As more organizations incorporate technology in newfound ways to increase efficiency and effectiveness, government agencies have done the same. Take, for instance, the CPSC’s new recall app, which makes recall information more accessible to consumers on their mobile devices. Now government agencies are looking towards companies to apply the latest technologies to protecting consumer
Do not assume a government shutdown means that reporting obligations at the CPSC are on hold. While the Commission’s staff designated as essential personnel are dedicated to protecting against substantial, immediate or “imminent threats to human safety” under the Commission’s shutdown directive, they will be reviewing reports to make that determination. The obligation…
Earlier this summer, President Trump nominated Republican Peter Feldman to serve as the fifth commissioner on the U.S. Consumer Product Safety Commission (CPSC). The Senate has now confirmed Mr. Feldman to both (1) serve out the remainder of former Commissioner Joe Mohorovic’s term, which expires in October 2019; and (2)…
You may have received an e-mail notice this week from the CPSC about the FOIA office’s new “Electronic Manufacturer Notification Collaboration Portal.” The main purpose of the Portal is to reduce costs by using e-mail instead of snail mail for Section 6(b) and other FOIA-related notifications.
Generally, automation of this process shouldn’t result in any meaningful changes in the FOIA notification and objection process. The Commission’s regulations allow firms to submit information with a request for confidential treatment. If the Commission receives a FOIA request for information previously designated confidential, the person who previously submitted the request for confidentiality is notified of the FOIA request and the need for quick response to protect that information from disclosure.
Given the quick turnaround time on requesting exemption from disclosure under FOIA, it is imperative for all industry players to make sure that the right contact is assigned – including someone in the Legal Department – to receive Portal notifications so your team can make quick decisions and take action if filing an objection with the CPSC is necessary. The same contact person used for the Clearinghouse or Saferproducts.gov is a good bet. But requesting an exemption under FOIA takes some analysis of the regulations. Was the information submitted under section 15? Is it a trade secret? And so, companies would be well advised to make sure they have a process in place and conduct a training program to protect confidential data from disclosure.
If you haven’t yet received any notifications about the new automated Portal, you should check in with the CPSC at email@example.com and provide contact information for the proper registration person. The full text of the notification recently sent by the CPSC is below:
On June 7, the U.S. Consumer Product Safety Commission provided administrative law followers a fascinating case study. For the first time in two decades, the CPSC’s five Commissioners heard an appeal put on by CPSC staff in administrative litigation. In its appeal, the staff seeks to overturn an administrative law judge’s opinion finding that Zen Magnets’ controversial high powered, small rare earth magnets (SREMs) are not defective and are not a substantial product hazard when sold with appropriate warnings. Novel already, what made this argument all the more interesting was an additional wrinkle: four of the five Commissioners who heard the appeal had voted previously to approve a final safety standard that has the practical effect of banning such magnets outright.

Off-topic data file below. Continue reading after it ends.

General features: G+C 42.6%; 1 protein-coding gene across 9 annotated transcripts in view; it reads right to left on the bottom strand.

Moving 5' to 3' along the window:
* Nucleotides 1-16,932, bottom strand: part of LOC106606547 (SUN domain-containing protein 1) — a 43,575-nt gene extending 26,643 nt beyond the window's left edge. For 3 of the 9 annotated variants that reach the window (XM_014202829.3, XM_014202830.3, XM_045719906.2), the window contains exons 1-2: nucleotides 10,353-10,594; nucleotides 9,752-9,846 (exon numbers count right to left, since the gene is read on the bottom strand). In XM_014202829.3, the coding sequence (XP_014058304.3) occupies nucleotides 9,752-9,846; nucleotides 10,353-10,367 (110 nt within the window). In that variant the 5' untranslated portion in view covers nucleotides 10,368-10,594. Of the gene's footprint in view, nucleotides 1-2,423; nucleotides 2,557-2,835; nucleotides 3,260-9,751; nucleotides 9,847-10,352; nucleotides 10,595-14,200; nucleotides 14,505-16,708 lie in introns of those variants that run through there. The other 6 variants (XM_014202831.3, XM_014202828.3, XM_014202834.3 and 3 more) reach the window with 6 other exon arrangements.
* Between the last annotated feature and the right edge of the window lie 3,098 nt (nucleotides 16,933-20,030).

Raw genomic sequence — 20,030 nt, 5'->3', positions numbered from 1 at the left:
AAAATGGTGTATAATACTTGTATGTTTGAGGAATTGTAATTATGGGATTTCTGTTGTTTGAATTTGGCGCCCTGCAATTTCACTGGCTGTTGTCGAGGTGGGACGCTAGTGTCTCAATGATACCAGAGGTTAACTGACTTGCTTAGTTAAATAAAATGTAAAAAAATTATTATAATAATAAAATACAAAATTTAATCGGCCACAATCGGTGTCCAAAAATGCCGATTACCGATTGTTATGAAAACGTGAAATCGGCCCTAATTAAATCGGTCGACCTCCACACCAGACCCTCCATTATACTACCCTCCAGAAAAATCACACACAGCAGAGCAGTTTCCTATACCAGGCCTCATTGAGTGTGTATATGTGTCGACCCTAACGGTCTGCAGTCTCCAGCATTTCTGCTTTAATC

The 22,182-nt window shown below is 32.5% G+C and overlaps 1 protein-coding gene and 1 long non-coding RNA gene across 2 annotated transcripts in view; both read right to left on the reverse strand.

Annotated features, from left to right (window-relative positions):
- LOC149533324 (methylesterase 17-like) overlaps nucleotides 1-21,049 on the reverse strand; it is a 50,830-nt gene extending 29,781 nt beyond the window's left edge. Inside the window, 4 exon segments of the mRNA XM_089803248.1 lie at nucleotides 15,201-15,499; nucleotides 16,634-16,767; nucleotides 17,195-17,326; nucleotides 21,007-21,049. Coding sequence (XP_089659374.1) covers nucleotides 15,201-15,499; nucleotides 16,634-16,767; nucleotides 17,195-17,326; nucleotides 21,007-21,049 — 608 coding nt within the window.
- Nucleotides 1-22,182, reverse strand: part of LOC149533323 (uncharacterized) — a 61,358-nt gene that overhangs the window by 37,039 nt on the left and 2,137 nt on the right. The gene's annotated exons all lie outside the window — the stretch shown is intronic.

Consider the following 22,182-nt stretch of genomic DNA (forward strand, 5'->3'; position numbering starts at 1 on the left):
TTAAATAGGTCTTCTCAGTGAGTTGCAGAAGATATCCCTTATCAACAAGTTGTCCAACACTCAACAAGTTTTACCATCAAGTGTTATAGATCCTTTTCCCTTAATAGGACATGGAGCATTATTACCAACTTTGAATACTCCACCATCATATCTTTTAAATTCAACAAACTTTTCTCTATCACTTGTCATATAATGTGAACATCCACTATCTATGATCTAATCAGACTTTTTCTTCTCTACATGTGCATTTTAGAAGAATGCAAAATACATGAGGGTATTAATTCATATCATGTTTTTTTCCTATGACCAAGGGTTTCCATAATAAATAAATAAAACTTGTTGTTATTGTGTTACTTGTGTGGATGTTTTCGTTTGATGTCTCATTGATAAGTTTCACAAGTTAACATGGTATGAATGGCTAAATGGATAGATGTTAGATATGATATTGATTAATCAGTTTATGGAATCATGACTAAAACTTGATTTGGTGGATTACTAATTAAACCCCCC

In today’s social media and internet focused world, tracking online reviews and commentary from consumers is essential for product manufacturers and retailers. Savvy online participation can provide companies with important quality feedback and bolster customer relations when consumer concerns are handled quickly and sensitively. But even companies are not…
This past Wednesday, in her first public remarks as Acting Chair of the U.S. Consumer Product Safety Commission (CPSC), Ann Marie Buerkle announced her top three priorities. As our readers know from our previous post, on February 9, then Commissioner Buerkle became Acting Chair of the CPSC after Commissioner Elliot Kaye stepped down as Chairman. Speaking to the annual conference of the International Consumer Product Health and Safety Organization (ICPHSO), Acting Chair Buerkle announced that her top three priorities include: (1) collaborating with all product safety stakeholders; (2) taking a balanced and reasonable approach to regulation; and (3) expanding product safety education and awareness for consumers.
The overarching theme of Chairman Buerkle’s remarks could not have been more clear: the core mission of product safety does not change with respect to who is in the White House—the focus needs to remain on safety, data, and science, and, to further that mission, all product safety stakeholders should remove their stereotypes of different groups within the community and work collaboratively and creatively to further a common goal.
To that end, Chairman Buerkle stated that she will continue to approach product safety as she has done since taking her seat on the Commission in 2013 in order to further the agency’s mission—she will strive for good governance, build relationships across the safety community, take advantage of available data and science, and rely upon the expertise available inside and outside of the Commission.